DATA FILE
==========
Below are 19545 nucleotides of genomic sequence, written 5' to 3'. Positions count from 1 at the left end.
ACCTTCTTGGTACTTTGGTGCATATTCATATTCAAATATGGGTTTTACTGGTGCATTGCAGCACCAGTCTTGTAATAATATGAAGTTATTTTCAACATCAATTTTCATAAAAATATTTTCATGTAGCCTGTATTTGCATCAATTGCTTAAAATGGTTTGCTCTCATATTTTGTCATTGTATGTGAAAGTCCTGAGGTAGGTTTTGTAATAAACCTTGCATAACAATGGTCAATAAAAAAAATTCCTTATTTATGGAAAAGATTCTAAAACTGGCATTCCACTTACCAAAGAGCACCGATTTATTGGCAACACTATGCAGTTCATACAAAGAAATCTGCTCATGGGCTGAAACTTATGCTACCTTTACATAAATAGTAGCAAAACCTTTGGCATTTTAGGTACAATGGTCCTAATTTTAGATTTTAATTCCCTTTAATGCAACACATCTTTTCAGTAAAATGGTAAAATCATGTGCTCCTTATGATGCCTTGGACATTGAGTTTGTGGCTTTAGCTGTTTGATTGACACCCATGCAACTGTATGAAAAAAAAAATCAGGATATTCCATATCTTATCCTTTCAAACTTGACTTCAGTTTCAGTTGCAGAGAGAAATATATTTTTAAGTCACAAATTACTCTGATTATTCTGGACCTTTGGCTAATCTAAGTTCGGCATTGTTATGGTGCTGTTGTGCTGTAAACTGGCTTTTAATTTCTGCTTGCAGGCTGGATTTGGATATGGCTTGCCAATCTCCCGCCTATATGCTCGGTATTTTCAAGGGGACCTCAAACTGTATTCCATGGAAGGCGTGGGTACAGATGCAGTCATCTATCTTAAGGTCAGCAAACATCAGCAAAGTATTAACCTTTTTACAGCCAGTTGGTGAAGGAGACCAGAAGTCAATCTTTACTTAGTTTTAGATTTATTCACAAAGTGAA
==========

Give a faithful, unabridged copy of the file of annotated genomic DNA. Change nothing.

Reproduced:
Below are 19545 nucleotides of genomic sequence, written 5' to 3'. Positions count from 1 at the left end.
ACCTTCTTGGTACTTTGGTGCATATTCATATTCAAATATGGGTTTTACTGGTGCATTGCAGCACCAGTCTTGTAATAATATGAAGTTATTTTCAACATCAATTTTCATAAAAATATTTTCATGTAGCCTGTATTTGCATCAATTGCTTAAAATGGTTTGCTCTCATATTTTGTCATTGTATGTGAAAGTCCTGAGGTAGGTTTTGTAATAAACCTTGCATAACAATGGTCAATAAAAAAAATTCCTTATTTATGGAAAAGATTCTAAAACTGGCATTCCACTTACCAAAGAGCACCGATTTATTGGCAACACTATGCAGTTCATACAAAGAAATCTGCTCATGGGCTGAAACTTATGCTACCTTTACATAAATAGTAGCAAAACCTTTGGCATTTTAGGTACAATGGTCCTAATTTTAGATTTTAATTCCCTTTAATGCAACACATCTTTTCAGTAAAATGGTAAAATCATGTGCTCCTTATGATGCCTTGGACATTGAGTTTGTGGCTTTAGCTGTTTGATTGACACCCATGCAACTGTATGAAAAAAAAAATCAGGATATTCCATATCTTATCCTTTCAAACTTGACTTCAGTTTCAGTTGCAGAGAGAAATATATTTTTAAGTCACAAATTACTCTGATTATTCTGGACCTTTGGCTAATCTAAGTTCGGCATTGTTATGGTGCTGTTGTGCTGTAAACTGGCTTTTAATTTCTGCTTGCAGGCTGGATTTGGATATGGCTTGCCAATCTCCCGCCTATATGCTCGGTATTTTCAAGGGGACCTCAAACTGTATTCCATGGAAGGCGTGGGTACAGATGCAGTCATCTATCTTAAGGTCAGCAAACATCAGCAAAGTATTAACCTTTTTACAGCCAGTTGGTGAAGGAGACCAGAAGTCAATCTTTACTTAGTTTTAGATTTATTCACAAAGTGAA